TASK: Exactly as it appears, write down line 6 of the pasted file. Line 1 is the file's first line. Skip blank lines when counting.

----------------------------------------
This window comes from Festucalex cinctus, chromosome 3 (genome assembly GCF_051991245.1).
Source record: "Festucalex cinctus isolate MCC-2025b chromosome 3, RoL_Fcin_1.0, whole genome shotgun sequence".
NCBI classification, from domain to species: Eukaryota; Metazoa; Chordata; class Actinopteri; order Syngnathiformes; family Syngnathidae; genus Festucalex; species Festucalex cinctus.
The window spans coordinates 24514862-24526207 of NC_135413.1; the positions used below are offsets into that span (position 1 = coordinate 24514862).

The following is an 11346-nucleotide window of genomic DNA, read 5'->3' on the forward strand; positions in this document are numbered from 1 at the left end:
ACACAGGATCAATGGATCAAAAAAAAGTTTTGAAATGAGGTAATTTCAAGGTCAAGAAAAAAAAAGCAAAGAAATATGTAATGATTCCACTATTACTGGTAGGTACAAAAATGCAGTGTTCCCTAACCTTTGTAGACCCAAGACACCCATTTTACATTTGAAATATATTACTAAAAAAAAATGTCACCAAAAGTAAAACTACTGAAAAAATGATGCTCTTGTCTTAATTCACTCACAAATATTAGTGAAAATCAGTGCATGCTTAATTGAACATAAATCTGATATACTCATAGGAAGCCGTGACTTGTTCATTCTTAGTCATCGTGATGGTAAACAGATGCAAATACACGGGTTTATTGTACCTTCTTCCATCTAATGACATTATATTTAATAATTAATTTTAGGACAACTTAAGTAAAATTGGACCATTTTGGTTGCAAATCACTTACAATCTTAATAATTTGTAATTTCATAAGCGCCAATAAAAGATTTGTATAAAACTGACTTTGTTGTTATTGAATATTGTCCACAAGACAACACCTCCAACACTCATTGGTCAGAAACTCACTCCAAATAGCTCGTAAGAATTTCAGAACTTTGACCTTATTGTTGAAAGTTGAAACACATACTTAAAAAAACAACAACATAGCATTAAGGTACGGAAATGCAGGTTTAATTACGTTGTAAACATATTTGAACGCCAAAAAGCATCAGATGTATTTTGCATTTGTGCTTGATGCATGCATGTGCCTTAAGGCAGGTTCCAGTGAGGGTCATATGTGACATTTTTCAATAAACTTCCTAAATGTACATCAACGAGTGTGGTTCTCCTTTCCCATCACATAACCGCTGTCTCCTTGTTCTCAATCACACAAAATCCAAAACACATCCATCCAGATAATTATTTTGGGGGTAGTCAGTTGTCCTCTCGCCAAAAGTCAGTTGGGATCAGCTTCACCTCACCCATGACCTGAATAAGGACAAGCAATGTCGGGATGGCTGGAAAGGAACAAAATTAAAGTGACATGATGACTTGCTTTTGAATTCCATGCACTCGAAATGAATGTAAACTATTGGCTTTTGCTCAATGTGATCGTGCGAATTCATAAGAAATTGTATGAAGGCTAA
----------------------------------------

ACACAGGATCAATGGATCAAAAAAAAGTTTTGAAATGAGGTAATTTCAAGGTCAAGAAAAAAAAAGCAAAGAAATATGTAATGATTCCACTATTACTGGTAGGTACAAAAATGCAGTGTTCCCTAACCTTTGTAGACCCAAGACACCCATTTTACATTTGAAATATATTACTAAAAAAAAATGTCACCAAAAGTAAAACTACTGAAAAAATGATGCTCTTGTCTTAATTCACTCACAAATATTAGTGAAAATCAGTGCATGCTTAATTGAACATAAATCTGATATACTCATAGGAAGCCGTGACTTGTTCATTCTTAGTCATCGTGATGGTAAACAGATGCAAATACACGGGTTTATTGTACCTTCTTCCATCTAATGACATTATATTTAATAATTAATTTTAGGACAACTTAAGTAAAATTGGACCATTTTGGTTGCAAATCACTTACAATCTTAATAATTTGTAATTTCATAAGCGCCAATAAAAGATTTGTATAAAACTGACTTTGTTGTTATTGAATATTGTCCACAAGACAACACCTCCAACACTCATTGGTCAGAAACTCACTCCAAATAGCTCGTAAGAATTTCAGAACTTTGACCTTATTGTTGAAAGTTGAAACACATACTTAAAAAAACAACAACATAGCATTAAGGTACGGAAATGCAGGTTTAATTACGTTGTAAACATATTTGAACGCCAAAAAGCATCAGATGTATTTTGCATTTGTGCTTGATGCATGCATGTGCCTTAAGGCAGGTTCCAGTGAGGGTCATATGTGACATTTTTCAATAAACTTCCTAAATGTACATCAACGAGTGTGGTTCTCCTTTCCCATCACATAACCGCTGTCTCCTTGTTCTCAATCACACAAAATCCAAAACACATCCATCCAGATAATTATTTTGGGGGTAGTCAGTTGTCCTCTCGCCAAAAGTCAGTTGGGATCAGCTTCACCTCACCCATGACCTGAATAAGGACAAGCAATGTCGGGATGGCTGGAAAGGAACAAAATTAAAGTGACATGATGACTTGCTTTTGAATTCCATGCACTCGAAATGAATGTAAACTATTGGCTTTTGCTCAATGTGATCGTGCGAATTCATAAGAAATTGTATGAAGGCTAA